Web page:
It’s hard not to stumble onto a beach in Vieques. Each is unique, and everyone has a preference. Secret Beach, reached by a dirt path, is for lovers, while expansive Blue Beach is for complete escape. Western Green Beach attracts snorkelers searching for coral treasure, while palm-lined Sun Bay, quiet during the week save for the wild horses grazing nearby, is the local favorite on weekends and the only beach equipped with facilities such as restrooms and food stalls. Most accommodations offer beach chairs and coolers for guest use, so swing past the Sol Food truck on Route 997, load up on sandwiches or pinchos (Puerto Rican skewers), don some SPF, and settle down for some serious rays.
Vieques by night is all about kayaking in Puerto Mosquito, one of the most concentrated bio-bays in the world. Miniscule dinoflagellates emit energy in the form of neon light when their waters are disturbed, and on local boy Abe’s kayaking tour, the dark bay glows in wondrous display as oars skim the still surface. After visiting the bay, head to Esperanza town, a bohemian strip on the island’s south side. Hit Duffy’s for a beer in the company of mainlanders or La Nasa, a local joint that explodes in salsa and merengue dancing until the wee hours.
From Vieques (or Ceiba airport), another 10-minute flight or spotty ferry deposits you on this tiny island, which seems to be stuck in a simpler time, when the Internet, iPhones, and the general chaos of daily life were different. Culebra, 7 miles long by 3 miles wide, offers little to do and that’s exactly the point. The island is ringed by the electric blue Atlantic and snorkelers and divers wander underwater reefs amid turtles, stingrays, spiny lobsters, and schools of colorful fish. Rent a Jeep and explore the island’s two winding roads. Don’t worry; it’s impossible to get lost because both end at the sandy shores of an immaculate, usually desolate, beach.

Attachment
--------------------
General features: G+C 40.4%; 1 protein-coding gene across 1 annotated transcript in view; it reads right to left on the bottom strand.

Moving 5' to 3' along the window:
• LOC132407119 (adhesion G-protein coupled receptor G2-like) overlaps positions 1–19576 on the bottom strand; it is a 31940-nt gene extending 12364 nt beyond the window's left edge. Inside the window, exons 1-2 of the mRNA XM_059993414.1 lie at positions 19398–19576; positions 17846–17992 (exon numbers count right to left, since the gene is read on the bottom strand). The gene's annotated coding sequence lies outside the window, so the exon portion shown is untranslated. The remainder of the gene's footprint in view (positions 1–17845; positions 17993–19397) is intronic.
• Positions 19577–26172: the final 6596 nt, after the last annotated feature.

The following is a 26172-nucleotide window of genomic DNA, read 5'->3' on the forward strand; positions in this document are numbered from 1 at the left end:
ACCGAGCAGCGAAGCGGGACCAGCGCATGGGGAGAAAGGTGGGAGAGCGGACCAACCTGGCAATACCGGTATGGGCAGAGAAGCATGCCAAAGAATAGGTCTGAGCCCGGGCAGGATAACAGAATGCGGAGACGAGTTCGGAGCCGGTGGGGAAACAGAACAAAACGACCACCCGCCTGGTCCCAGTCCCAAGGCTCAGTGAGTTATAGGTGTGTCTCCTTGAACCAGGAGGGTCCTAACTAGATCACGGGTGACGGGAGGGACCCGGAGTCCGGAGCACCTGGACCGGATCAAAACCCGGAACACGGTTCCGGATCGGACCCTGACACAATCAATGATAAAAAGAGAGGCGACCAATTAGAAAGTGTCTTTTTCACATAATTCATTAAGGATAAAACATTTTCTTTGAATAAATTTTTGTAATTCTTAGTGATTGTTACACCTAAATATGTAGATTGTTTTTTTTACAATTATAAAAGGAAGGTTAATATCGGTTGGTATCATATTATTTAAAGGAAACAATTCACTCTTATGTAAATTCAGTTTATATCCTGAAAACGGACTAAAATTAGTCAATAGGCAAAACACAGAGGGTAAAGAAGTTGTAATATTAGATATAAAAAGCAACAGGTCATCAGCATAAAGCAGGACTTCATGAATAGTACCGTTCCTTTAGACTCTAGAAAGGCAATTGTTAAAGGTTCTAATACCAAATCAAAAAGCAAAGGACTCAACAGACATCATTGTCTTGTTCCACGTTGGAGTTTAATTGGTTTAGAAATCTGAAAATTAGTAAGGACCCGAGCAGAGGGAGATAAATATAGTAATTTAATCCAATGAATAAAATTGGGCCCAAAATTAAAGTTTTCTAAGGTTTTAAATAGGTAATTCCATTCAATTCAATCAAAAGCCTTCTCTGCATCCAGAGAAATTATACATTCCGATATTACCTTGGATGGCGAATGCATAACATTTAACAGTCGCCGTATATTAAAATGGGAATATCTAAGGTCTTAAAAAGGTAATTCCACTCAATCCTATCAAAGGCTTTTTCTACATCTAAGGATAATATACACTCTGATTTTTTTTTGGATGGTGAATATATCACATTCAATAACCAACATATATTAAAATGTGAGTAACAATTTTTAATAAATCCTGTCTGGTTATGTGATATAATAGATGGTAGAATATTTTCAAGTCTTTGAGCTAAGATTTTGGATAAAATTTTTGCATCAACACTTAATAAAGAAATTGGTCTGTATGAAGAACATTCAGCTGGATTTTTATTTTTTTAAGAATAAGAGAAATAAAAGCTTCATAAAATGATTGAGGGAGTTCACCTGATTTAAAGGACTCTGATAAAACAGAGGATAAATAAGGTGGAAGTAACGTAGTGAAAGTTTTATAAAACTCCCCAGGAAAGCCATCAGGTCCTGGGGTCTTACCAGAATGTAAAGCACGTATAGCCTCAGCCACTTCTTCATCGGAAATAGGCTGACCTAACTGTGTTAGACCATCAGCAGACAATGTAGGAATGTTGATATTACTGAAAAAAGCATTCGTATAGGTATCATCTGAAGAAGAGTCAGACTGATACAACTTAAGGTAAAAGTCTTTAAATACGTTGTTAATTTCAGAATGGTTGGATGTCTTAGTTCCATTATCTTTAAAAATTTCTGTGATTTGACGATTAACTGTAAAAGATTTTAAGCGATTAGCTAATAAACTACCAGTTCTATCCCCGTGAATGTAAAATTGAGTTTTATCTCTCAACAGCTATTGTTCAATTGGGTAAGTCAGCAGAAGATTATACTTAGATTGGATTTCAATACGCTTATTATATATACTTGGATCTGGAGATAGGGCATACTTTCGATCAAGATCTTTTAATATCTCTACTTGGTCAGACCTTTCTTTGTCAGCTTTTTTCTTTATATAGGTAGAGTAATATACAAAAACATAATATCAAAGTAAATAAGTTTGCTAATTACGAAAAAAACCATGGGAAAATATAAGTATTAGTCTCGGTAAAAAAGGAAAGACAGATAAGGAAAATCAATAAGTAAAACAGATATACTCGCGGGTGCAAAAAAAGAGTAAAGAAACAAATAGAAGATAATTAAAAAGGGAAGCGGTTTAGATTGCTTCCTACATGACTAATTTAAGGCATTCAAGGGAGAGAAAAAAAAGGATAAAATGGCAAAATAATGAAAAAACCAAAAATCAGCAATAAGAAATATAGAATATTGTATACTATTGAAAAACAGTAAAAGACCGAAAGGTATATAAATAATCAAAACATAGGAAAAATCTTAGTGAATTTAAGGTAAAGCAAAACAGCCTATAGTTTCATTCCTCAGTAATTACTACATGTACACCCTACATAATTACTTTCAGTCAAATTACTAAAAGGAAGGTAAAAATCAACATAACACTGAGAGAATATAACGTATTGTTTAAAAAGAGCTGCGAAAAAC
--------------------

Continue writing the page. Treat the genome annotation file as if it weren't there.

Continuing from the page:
Playa Flamenco, with its eight food kiosks and campgrounds, is the most populated beach on Culebra, but make the journey to Playa Zoni, which overlooks two smaller islands, Cayo Norte and Culebrita, for true solace. Water taxis make runs to Culebrita’s perimeter, and from there you can hike to the top, where a dilapidated brick lighthouse built by the Spaniards offers breathtaking views. Catch a sunset at Playa Melones, reached by simple instruction - “bear right at the church’’ - then head to Zaco’s Tacos for some of the best food this side of Mexico. Want more refined dining? Chef Susie Hebert is elevating the scene with well-thought-out dishes such as mahi mahi in beurre blanc with ginger and scallion sauce. For drinks with the super-friendly Culebrenses, try Mamacitas on Saturday night when conga band Wiki Sound tears up the place or The Spot for a “Drunken Seagull.’’
Put down roots at the island’s most elegant accommodation, Club Seabourne, and hope you don’t have to return to mainland reality anytime soon.
Marie Elena Martinez can be reached at www.marieelenamartinez.com.